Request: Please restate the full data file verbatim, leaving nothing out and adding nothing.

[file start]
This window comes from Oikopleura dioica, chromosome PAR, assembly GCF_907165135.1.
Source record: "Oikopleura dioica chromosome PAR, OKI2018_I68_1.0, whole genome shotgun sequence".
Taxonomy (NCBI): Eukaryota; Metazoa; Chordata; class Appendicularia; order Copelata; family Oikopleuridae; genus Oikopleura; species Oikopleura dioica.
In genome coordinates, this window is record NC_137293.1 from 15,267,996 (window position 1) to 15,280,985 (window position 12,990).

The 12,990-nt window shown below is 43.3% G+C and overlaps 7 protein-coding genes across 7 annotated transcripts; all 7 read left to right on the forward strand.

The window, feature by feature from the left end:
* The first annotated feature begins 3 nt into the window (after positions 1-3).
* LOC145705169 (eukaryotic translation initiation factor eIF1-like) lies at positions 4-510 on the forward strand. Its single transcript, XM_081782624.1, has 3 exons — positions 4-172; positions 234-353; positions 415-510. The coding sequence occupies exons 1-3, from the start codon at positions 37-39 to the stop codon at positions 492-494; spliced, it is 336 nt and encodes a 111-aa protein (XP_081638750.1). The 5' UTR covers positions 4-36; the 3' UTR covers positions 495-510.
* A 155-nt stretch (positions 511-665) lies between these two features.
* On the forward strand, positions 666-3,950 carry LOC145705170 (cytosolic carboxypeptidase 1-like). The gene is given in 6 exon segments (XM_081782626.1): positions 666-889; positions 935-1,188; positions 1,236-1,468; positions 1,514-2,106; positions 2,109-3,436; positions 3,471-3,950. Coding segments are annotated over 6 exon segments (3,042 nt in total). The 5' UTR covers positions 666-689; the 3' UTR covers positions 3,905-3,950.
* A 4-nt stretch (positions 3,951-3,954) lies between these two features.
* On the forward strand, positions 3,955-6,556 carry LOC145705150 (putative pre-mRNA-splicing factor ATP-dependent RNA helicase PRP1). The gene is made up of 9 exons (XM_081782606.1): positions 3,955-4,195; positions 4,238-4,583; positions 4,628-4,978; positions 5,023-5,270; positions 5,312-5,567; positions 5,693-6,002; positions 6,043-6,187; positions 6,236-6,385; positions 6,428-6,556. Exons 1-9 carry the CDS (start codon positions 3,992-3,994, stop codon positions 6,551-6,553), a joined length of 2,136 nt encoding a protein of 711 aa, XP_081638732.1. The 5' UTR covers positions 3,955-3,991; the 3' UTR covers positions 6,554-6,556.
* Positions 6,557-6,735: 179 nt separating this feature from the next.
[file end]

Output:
This window comes from Oikopleura dioica, chromosome PAR, assembly GCF_907165135.1.
Source record: "Oikopleura dioica chromosome PAR, OKI2018_I68_1.0, whole genome shotgun sequence".
Taxonomy (NCBI): Eukaryota; Metazoa; Chordata; class Appendicularia; order Copelata; family Oikopleuridae; genus Oikopleura; species Oikopleura dioica.
In genome coordinates, this window is record NC_137293.1 from 15,267,996 (window position 1) to 15,280,985 (window position 12,990).

The 12,990-nt window shown below is 43.3% G+C and overlaps 7 protein-coding genes across 7 annotated transcripts; all 7 read left to right on the forward strand.

The window, feature by feature from the left end:
* The first annotated feature begins 3 nt into the window (after positions 1-3).
* LOC145705169 (eukaryotic translation initiation factor eIF1-like) lies at positions 4-510 on the forward strand. Its single transcript, XM_081782624.1, has 3 exons — positions 4-172; positions 234-353; positions 415-510. The coding sequence occupies exons 1-3, from the start codon at positions 37-39 to the stop codon at positions 492-494; spliced, it is 336 nt and encodes a 111-aa protein (XP_081638750.1). The 5' UTR covers positions 4-36; the 3' UTR covers positions 495-510.
* A 155-nt stretch (positions 511-665) lies between these two features.
* On the forward strand, positions 666-3,950 carry LOC145705170 (cytosolic carboxypeptidase 1-like). The gene is given in 6 exon segments (XM_081782626.1): positions 666-889; positions 935-1,188; positions 1,236-1,468; positions 1,514-2,106; positions 2,109-3,436; positions 3,471-3,950. Coding segments are annotated over 6 exon segments (3,042 nt in total). The 5' UTR covers positions 666-689; the 3' UTR covers positions 3,905-3,950.
* A 4-nt stretch (positions 3,951-3,954) lies between these two features.
* On the forward strand, positions 3,955-6,556 carry LOC145705150 (putative pre-mRNA-splicing factor ATP-dependent RNA helicase PRP1). The gene is made up of 9 exons (XM_081782606.1): positions 3,955-4,195; positions 4,238-4,583; positions 4,628-4,978; positions 5,023-5,270; positions 5,312-5,567; positions 5,693-6,002; positions 6,043-6,187; positions 6,236-6,385; positions 6,428-6,556. Exons 1-9 carry the CDS (start codon positions 3,992-3,994, stop codon positions 6,551-6,553), a joined length of 2,136 nt encoding a protein of 711 aa, XP_081638732.1. The 5' UTR covers positions 3,955-3,991; the 3' UTR covers positions 6,554-6,556.
* Positions 6,557-6,735: 179 nt separating this feature from the next.